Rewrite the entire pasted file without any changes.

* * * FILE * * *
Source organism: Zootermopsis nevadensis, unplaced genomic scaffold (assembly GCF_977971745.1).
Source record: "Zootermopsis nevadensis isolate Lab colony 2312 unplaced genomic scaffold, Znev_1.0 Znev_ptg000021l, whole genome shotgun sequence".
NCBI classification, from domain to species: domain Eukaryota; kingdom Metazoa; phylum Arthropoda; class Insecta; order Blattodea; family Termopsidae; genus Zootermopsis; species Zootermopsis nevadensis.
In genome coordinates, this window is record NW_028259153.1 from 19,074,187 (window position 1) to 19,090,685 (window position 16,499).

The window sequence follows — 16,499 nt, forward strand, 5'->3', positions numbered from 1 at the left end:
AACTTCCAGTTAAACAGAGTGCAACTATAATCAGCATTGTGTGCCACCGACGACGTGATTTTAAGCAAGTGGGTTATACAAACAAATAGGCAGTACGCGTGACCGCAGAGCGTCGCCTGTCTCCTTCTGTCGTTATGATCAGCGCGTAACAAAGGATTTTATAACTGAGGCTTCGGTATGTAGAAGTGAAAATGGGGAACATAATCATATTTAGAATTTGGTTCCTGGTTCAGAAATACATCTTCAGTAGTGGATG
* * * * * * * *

Source organism: Zootermopsis nevadensis, unplaced genomic scaffold (assembly GCF_977971745.1).
Source record: "Zootermopsis nevadensis isolate Lab colony 2312 unplaced genomic scaffold, Znev_1.0 Znev_ptg000021l, whole genome shotgun sequence".
NCBI classification, from domain to species: domain Eukaryota; kingdom Metazoa; phylum Arthropoda; class Insecta; order Blattodea; family Termopsidae; genus Zootermopsis; species Zootermopsis nevadensis.
In genome coordinates, this window is record NW_028259153.1 from 19,074,187 (window position 1) to 19,090,685 (window position 16,499).

The window sequence follows — 16,499 nt, forward strand, 5'->3', positions numbered from 1 at the left end:
AACTTCCAGTTAAACAGAGTGCAACTATAATCAGCATTGTGTGCCACCGACGACGTGATTTTAAGCAAGTGGGTTATACAAACAAATAGGCAGTACGCGTGACCGCAGAGCGTCGCCTGTCTCCTTCTGTCGTTATGATCAGCGCGTAACAAAGGATTTTATAACTGAGGCTTCGGTATGTAGAAGTGAAAATGGGGAACATAATCATATTTAGAATTTGGTTCCTGGTTCAGAAATACATCTTCAGTAGTGGATG